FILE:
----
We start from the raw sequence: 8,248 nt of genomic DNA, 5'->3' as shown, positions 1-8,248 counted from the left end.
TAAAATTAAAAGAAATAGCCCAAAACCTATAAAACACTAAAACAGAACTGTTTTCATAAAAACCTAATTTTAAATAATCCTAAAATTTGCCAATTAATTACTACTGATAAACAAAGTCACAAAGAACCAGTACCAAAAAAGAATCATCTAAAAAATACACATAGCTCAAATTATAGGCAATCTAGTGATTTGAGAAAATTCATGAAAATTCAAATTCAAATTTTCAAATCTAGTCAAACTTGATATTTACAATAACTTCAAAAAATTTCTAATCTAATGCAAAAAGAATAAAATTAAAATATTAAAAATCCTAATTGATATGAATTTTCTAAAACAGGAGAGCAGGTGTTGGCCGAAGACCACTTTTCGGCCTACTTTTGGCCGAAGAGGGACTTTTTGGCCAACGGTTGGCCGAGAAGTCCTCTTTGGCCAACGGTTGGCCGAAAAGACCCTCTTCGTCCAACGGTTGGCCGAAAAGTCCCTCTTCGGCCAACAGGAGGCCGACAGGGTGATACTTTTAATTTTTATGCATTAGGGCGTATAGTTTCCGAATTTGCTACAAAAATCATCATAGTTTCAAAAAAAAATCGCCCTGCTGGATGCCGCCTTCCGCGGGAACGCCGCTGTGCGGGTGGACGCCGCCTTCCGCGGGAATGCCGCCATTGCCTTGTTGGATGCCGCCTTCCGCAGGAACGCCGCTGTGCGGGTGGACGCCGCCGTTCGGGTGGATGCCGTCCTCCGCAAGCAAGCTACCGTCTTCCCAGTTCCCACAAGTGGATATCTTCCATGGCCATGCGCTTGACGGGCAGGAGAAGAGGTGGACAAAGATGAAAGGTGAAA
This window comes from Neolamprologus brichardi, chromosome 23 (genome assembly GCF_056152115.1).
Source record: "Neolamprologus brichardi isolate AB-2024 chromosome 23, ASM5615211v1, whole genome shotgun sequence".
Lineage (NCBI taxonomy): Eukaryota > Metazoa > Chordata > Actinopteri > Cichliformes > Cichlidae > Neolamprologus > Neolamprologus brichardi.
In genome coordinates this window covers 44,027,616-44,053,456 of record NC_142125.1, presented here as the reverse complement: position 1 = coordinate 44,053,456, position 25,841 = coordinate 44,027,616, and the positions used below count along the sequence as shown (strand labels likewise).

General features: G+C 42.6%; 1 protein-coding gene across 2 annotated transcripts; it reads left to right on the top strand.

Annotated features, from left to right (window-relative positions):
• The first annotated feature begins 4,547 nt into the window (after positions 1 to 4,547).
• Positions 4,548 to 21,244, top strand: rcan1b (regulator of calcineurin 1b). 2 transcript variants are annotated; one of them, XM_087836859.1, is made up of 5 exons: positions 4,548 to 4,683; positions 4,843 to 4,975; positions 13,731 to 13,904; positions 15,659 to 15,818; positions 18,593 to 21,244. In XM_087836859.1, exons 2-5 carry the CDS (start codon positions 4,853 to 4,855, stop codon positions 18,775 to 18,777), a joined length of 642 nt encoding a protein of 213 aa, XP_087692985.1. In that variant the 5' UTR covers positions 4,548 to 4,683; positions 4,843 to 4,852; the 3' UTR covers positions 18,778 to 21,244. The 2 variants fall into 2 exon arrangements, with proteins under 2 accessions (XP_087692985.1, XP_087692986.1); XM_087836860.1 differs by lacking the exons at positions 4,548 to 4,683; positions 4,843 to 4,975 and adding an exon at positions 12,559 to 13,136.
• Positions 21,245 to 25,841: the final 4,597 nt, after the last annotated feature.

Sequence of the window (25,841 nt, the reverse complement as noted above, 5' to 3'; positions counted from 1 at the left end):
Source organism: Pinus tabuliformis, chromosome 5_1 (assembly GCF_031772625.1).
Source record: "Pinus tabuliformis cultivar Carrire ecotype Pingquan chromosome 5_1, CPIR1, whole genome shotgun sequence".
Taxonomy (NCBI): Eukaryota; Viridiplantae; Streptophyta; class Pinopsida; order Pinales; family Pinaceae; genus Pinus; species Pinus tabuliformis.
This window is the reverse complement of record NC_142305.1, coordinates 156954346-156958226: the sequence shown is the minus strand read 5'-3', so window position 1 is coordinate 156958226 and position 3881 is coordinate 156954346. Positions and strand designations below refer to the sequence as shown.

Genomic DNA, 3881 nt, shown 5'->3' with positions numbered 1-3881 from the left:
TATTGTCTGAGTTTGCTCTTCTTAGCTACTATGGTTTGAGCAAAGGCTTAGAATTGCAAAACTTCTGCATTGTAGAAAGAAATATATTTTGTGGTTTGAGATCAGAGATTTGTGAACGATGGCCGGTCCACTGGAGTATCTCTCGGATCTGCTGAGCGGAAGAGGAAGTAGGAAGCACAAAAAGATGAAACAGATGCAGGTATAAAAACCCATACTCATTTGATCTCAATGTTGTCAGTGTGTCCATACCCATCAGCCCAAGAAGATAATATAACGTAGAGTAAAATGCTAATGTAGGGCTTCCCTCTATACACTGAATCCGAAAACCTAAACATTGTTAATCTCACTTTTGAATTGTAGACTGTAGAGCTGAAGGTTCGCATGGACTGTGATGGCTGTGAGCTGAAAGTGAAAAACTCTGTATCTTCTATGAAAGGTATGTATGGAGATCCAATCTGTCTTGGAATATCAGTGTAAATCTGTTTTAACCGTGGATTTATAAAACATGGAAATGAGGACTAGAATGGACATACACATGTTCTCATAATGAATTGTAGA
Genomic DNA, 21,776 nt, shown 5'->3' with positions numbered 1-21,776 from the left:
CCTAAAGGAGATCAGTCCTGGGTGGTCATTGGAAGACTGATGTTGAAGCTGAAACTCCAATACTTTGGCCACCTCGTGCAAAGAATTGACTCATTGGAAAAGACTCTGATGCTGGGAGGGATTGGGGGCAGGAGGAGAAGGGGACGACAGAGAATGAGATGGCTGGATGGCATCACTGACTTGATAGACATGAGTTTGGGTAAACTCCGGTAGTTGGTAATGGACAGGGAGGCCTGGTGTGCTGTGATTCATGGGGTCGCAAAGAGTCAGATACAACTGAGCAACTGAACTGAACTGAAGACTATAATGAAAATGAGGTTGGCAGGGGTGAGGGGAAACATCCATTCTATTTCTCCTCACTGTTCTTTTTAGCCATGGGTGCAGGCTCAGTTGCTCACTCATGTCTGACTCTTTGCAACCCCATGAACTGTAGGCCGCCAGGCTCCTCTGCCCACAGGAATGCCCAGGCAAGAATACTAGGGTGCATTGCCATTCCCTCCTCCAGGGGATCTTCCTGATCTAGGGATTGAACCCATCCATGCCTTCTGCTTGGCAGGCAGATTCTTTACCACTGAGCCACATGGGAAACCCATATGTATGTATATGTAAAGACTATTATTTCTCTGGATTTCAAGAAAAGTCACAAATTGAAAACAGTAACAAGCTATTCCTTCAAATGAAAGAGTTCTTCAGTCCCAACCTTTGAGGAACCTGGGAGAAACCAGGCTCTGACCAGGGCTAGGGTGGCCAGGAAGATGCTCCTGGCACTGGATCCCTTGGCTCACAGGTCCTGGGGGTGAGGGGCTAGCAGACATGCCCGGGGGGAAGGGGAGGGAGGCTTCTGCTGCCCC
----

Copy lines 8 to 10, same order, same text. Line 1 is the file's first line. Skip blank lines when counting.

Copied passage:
Annotated features, from left to right (window-relative positions):
• The first annotated feature begins 4,547 nt into the window (after positions 1 to 4,547).
• Positions 4,548 to 21,244, top strand: rcan1b (regulator of calcineurin 1b). 2 transcript variants are annotated; one of them, XM_087836859.1, is made up of 5 exons: positions 4,548 to 4,683; positions 4,843 to 4,975; positions 13,731 to 13,904; positions 15,659 to 15,818; positions 18,593 to 21,244. In XM_087836859.1, exons 2-5 carry the CDS (start codon positions 4,853 to 4,855, stop codon positions 18,775 to 18,777), a joined length of 642 nt encoding a protein of 213 aa, XP_087692985.1. In that variant the 5' UTR covers positions 4,548 to 4,683; positions 4,843 to 4,852; the 3' UTR covers positions 18,778 to 21,244. The 2 variants fall into 2 exon arrangements, with proteins under 2 accessions (XP_087692985.1, XP_087692986.1); XM_087836860.1 differs by lacking the exons at positions 4,548 to 4,683; positions 4,843 to 4,975 and adding an exon at positions 12,559 to 13,136.